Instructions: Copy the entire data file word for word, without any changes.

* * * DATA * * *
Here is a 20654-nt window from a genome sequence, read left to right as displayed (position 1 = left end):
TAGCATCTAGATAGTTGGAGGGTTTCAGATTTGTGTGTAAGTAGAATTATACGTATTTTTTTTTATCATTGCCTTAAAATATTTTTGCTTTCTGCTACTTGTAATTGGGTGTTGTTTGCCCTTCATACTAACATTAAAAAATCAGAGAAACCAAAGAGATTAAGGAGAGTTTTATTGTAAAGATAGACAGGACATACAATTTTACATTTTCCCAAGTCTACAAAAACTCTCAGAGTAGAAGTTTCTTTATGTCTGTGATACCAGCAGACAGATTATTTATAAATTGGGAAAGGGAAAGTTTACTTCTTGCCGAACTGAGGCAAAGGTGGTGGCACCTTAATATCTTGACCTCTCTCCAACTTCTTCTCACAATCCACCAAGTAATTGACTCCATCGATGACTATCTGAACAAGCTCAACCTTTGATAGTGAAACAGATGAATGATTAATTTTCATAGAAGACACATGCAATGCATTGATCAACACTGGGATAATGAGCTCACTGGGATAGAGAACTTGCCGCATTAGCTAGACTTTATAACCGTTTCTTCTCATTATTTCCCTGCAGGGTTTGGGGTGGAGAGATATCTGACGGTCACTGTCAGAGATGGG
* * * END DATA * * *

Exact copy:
Here is a 20654-nt window from a genome sequence, read left to right as displayed (position 1 = left end):
TAGCATCTAGATAGTTGGAGGGTTTCAGATTTGTGTGTAAGTAGAATTATACGTATTTTTTTTTATCATTGCCTTAAAATATTTTTGCTTTCTGCTACTTGTAATTGGGTGTTGTTTGCCCTTCATACTAACATTAAAAAATCAGAGAAACCAAAGAGATTAAGGAGAGTTTTATTGTAAAGATAGACAGGACATACAATTTTACATTTTCCCAAGTCTACAAAAACTCTCAGAGTAGAAGTTTCTTTATGTCTGTGATACCAGCAGACAGATTATTTATAAATTGGGAAAGGGAAAGTTTACTTCTTGCCGAACTGAGGCAAAGGTGGTGGCACCTTAATATCTTGACCTCTCTCCAACTTCTTCTCACAATCCACCAAGTAATTGACTCCATCGATGACTATCTGAACAAGCTCAACCTTTGATAGTGAAACAGATGAATGATTAATTTTCATAGAAGACACATGCAATGCATTGATCAACACTGGGATAATGAGCTCACTGGGATAGAGAACTTGCCGCATTAGCTAGACTTTATAACCGTTTCTTCTCATTATTTCCCTGCAGGGTTTGGGGTGGAGAGATATCTGACGGTCACTGTCAGAGATGGG